Educationists are blaming both the National Council of Higher Education (NCHE) and university management systems for failing on their job.
This follows a report by the Daily Monitor that millions of current and former students at various universities in Uganda are doomed after it emerged that the courses they are pursuing or completed are invalid since they expired.
An expired or invalid course, is a degree or diploma programme that is not duly accredited for teaching by the National Council for Higher Education (NCHE), the sector statutory regulator.
Speaking to KFM, Modern Musiimenta, the country director STiR Education, an international NGO that supports education systems in India and Uganda attributes the current crisis to a system failure at both universities and the education Council for failing to carry out their oversight role.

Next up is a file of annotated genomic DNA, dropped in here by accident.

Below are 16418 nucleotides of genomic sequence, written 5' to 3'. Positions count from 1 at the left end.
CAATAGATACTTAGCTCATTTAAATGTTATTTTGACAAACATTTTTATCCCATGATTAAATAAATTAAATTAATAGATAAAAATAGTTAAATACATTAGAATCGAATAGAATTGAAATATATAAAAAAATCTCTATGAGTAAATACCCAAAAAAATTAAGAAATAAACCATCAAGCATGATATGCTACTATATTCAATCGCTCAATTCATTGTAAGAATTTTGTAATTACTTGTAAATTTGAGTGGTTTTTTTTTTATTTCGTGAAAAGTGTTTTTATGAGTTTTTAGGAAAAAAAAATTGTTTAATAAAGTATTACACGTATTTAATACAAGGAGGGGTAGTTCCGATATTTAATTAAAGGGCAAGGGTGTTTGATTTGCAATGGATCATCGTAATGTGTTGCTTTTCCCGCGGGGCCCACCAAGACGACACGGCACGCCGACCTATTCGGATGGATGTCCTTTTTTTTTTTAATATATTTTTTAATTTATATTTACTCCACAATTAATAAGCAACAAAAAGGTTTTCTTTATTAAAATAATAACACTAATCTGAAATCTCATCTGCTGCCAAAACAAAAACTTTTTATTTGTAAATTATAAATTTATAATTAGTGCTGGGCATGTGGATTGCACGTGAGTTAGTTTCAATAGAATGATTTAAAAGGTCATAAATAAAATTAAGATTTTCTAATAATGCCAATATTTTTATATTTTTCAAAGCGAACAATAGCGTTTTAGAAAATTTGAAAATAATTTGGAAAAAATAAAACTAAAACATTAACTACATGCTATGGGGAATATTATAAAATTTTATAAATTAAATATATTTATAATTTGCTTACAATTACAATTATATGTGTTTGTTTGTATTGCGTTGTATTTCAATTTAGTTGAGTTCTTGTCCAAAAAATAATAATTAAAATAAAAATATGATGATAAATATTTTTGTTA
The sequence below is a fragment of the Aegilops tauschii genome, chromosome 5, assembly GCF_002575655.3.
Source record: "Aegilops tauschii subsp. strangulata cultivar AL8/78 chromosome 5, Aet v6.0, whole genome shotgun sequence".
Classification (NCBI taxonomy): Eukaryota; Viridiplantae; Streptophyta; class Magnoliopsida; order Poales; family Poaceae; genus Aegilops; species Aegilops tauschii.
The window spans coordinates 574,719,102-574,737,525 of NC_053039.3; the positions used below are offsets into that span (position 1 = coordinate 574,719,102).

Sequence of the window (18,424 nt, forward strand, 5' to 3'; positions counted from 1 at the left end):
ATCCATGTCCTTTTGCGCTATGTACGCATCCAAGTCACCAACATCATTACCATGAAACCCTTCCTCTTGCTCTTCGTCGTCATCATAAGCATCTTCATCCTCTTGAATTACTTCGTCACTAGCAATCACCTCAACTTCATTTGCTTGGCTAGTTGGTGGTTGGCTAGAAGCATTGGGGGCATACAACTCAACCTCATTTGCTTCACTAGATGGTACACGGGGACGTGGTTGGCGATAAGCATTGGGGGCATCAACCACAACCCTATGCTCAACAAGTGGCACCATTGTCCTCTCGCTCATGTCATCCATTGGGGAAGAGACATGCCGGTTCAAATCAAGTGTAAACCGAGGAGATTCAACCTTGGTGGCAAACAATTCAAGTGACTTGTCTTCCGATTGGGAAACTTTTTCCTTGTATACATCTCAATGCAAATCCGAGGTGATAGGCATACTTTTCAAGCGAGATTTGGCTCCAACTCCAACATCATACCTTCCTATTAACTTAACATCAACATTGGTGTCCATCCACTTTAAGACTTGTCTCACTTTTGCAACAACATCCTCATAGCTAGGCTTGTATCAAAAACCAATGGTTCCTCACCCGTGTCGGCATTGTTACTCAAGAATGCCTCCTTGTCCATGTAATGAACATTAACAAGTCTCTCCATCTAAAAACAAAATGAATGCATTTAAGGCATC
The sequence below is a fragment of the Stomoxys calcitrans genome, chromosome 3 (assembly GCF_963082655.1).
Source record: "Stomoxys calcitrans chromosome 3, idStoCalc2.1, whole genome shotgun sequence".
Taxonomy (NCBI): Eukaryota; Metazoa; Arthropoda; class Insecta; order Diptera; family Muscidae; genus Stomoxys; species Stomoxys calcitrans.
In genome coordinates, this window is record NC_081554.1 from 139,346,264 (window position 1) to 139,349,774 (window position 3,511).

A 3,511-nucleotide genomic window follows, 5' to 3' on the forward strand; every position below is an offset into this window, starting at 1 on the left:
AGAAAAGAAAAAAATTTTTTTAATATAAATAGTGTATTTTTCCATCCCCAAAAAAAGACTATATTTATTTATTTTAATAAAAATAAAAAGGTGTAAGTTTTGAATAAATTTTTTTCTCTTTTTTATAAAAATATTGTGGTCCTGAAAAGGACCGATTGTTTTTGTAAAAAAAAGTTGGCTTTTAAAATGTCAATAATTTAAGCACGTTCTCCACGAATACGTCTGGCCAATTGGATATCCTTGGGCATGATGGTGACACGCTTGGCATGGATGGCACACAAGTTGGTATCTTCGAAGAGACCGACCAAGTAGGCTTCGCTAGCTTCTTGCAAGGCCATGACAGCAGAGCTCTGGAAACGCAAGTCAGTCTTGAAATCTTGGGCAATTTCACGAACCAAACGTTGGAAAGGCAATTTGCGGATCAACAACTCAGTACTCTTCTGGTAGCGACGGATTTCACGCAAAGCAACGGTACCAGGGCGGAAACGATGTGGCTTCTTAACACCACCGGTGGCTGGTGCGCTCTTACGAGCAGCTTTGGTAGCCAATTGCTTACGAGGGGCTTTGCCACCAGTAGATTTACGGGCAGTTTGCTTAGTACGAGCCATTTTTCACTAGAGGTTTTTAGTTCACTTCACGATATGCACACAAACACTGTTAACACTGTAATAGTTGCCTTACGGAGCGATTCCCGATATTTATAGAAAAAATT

“The challenge points to a problem of systems, you have on one hand, universities that have fully fledged academic registrar’s departments that are supposed to follow up and ensure that every course advertised for learners to apply is accredited. On the other hand, you have NCHE which is In charge of supervising institutions not playing its oversight role,” said Mr Musiimenta.
Musiimenta says the alternative for affected students and parents should be to sue the council for fleecing them of the Shs20,000 annual fees they pay to the council for supervision.
“It’s unfair for learners and parents who pay their money every year to the national council to see that it is sleeping on the job,” he added.
He recommends that the best thing to do would be to sue both the council and the respective universities.
The crisis has come to the fore after the University of Bristol in the United Kingdom reportedly declined to admit an alumna of Makerere University, who had studied a Bachelor of Biomedical Laboratory Technology, to pursue an advanced degree.